It appears to be quite a shallow rupture, on the Canterbury Plains close to Christchurch, and the focal mechanism indicates largely strike-slip motion.
New Zealand is one of the oddest places geologically (Japan is similar) in the world because of our position between two plates and because we are at the twist where the plates change how they interact with each other.
If you look at chart on the right and think of it like a weather map. South of the south island the Australian seafloor plate is sub-ducting (or going under) the Pacific plate. Whereas in the north island the Pacific plate is going down under the Australian plate. The southern alps are going up mainly because they’re at the twist pressing upwards.
The subduction zone around Marlborough has been rapidly (in geological terms) been moving southwards for some time. This causes faulting all the way down towards Christchurch as the block structures adjust to ongoing pressure.
The remainder of the HA post is relatively readable
This tectonic evolution is ongoing, and since the end of the subduction zone is now actually to the south of the southernmost and youngest of the Marlborough faults. Some of the plate boundary deformation is probably therefore being shunted into the region around Christchurch, where it needs to be accommodated by dextral strike-slip faulting. Eventually, over geological time, this deformation will lead to the formation of a new, more southerly strand of the Marlborough Fault system. It also means that earthquakes of this type of size are unlikely to be a one-off event in this area. Unsurprisingly, then, seismic surveys have identified a number of active faults beneath the recent sedimentary cover on the Canterbury plains (although they were identified in the linked study as reverse faults accommodating compression, strike-slip deformation is very difficult to identify if you only have a 2 dimensional cross section to work with).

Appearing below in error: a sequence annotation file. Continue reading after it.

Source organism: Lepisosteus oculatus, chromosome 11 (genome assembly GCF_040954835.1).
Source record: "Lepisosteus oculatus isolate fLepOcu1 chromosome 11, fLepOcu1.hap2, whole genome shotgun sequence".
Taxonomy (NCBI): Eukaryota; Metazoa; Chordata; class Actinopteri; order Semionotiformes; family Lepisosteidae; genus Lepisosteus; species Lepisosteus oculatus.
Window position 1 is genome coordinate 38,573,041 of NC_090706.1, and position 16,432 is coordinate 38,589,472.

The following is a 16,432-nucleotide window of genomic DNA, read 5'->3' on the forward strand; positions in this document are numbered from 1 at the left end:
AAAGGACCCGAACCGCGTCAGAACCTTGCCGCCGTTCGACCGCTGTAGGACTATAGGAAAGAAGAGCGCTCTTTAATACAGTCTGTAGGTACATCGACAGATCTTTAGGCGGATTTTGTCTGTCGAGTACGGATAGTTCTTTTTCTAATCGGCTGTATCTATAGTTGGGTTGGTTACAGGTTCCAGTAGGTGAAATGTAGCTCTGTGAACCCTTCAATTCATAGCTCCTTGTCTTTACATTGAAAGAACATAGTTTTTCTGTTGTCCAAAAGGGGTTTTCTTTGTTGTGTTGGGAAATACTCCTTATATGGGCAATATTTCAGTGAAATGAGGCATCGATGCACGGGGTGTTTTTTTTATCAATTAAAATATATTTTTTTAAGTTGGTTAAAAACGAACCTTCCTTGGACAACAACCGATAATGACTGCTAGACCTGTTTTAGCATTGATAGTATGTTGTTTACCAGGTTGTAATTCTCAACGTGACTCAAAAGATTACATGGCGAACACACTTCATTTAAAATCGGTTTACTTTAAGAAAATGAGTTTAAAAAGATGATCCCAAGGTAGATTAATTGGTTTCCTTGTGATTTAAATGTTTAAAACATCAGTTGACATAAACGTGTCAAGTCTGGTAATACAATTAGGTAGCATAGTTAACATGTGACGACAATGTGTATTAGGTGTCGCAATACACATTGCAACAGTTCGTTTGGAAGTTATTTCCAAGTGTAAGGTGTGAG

Whilst this map of large historic earthquakes in New Zealand shows that earthquakes of this magnitude can occur pretty much anywhere in New Zealand, seismicity in this particular area has some particular hazards; it is close to a heavily populated region (Christchurch) built mainly on unconsolidated Quaternary sediments, which will intensify the potential shaking and damage to unreinforced buildings. Fortunately, whilst this earthquake appears to have caused a fair amount of damage, from the early reports casualties seem to be light.
That last paragraph indicates why the action of the earthquake seems to more violent at ground level than the amount of energy expended. Local seismographs would over report the energy because of this effect. Those further away would get a better picture of what happened. This is probably why the magnitude dropped from the initially reported 7.4 to 7.1
* at least to me